apolliana: (Default)
When I was four, one afternoon I touched my own arm. I realized that when I touched my arm, I could feel both the sensation of my arm under my fingers, and the sensation of the fingers touching my arm. But when someone else touched my arm, I only felt their hand touching my arm. I could feel what my arm felt, but not what their fingers felt. This made me think of all the sensations I couldn't have, because I wasn't other people--not situated inside of their bodies, but only mine. I envisioned the street outside my day care full of people whose sensations I wasn't having. I wanted to be all of them at once. I wondered why I couldn't be, and why I was the one that I was.

It was a busy afternoon.
apolliana: (Default)
 photo IMG_1687.jpg

Russell's Principle: That in order to have a coherent thought, you must know what you are thinking about; in particular, you must have some kind of distinguishing knowledge of the referents of singular terms in your thought--i.e. a way of distinguishing them from other things.

Suppose you receive a postcard that says simply, 'I wish you were here,' with no pictorial representation of where 'here' is. Suppose, for this first case, that it's signed, so the only unknown is where 'here' is. Do you understand the sentence? My inclination is to say, yes and no. You understand it as a sentence containing a variable standing for 'the place where I [the writer] am,' wherever that happens to be. And the way you understand a sentence like that is certainly different from the way you understand a sentence with no undetermined referents. Why? Because you will invariably puzzle over where 'here' is. You have received a little mystery. You do, however, understand the kind of thing 'here' stands for: some place or other, where the writer is located at the time of writing.

John Perry's response is--extremely roughly--that you think of the referent of 'here' casually; this doesn't seem quite right to me. And that since you can, with the right resources, figure out what it is, then you know what its referent is. I agree that you can sometimes figure it out. And if there were no causality, and no event was connected to any other, this--and much else--would be rather difficult. But I think you can figure it out because you know that 'here' refers to the place the writer was at the time of writing. (For all I know, this is Perry's current position. I haven't read Reference and Reflexivity yet. But he does love to talk about ambiguous postcards as counterexamples to Russell's Principle.)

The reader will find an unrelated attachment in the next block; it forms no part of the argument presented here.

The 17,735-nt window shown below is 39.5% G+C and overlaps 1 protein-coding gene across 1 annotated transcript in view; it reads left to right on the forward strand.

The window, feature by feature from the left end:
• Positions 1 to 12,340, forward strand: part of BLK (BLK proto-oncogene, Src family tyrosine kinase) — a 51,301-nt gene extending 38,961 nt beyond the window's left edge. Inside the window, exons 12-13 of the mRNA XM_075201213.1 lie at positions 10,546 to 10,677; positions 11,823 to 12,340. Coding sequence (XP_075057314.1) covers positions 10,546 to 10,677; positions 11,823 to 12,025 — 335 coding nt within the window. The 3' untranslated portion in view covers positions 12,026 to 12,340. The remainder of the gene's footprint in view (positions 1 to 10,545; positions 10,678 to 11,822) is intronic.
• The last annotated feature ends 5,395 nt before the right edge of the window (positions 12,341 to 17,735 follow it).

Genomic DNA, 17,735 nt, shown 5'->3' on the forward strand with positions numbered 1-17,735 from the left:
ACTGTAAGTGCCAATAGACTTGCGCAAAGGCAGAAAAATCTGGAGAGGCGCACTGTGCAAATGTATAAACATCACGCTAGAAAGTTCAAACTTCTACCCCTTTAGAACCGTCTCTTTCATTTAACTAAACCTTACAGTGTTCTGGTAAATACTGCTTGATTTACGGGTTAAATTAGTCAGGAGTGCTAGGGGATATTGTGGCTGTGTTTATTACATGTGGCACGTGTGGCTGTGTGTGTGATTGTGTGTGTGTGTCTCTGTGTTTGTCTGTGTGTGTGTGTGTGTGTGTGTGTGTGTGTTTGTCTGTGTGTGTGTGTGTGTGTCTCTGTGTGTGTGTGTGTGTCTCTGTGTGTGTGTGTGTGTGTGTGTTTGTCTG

This effect is magnified if the sentence you're presented with contains more than one indexical or demonstrative with an unknown referent. On the wall above, 'It's you I love' is undetermined for both 'you' and 'I.' Supposing it actually was written by one person for another, we understand it to be one person telling another that they love them. And that is about all one understands. It's an empty schema. You can only imagine the circumstances that occasioned it.

It's also possible that it was written as an empty schema, in order to puzzle people, or to symbolize the act of telling someone that you love them; in this case there is no referent. It's art. This case is perhaps the furthest from any possibility of an ordinary understanding of the sentence. Not only is it an empty schema: it was written in order to be one. It's a representation of a type of utterance. It's not an utterance at all. (This case is interesting, because these sorts of thing are everywhere these days: mottos inscribed on things. They're not actual utterances--no one is saying them. And it's not clear who no one is saying them to. Yet we surround ourselves with them.)

All of this puts aside the more complex problem that even a sentence like 'wish you were here' might not have the meaning it superficially appears to have. It might be sarcastic: "Vesuvius in eruption. Wish you were here." There might be still more to the context of a spoken or written utterance than simply the referents of indexicals and demonstratives that we need to know in order to understand the utterance. If I turn on the television and see one character say to another, "It's you I love," having not seen what preceded that, though I will know its referents (sort of: this person and that person--though I may be intrigued to watch more to find out which particular people they are in the show's universe)--and I may be able to determine from its tone whether it's sincere, I won't really know its import, having not seen what preceded it. If I open a book I've never read to a random page and see "It's you I love" written there, then, though I may be able to see that it occurs in a conversation and thus is not a piece of conceptual art, I will be able to determine just from reading that sentence neither its sincerity, nor its import, nor the referents of 'you' and 'I.' I will, however, know the sorts of things 'you' and 'I' stand for--so long as they occur in ordinary speech. They stand for people (or, in this case, fictional people). I will have to read the rest of the story, however, to find out who.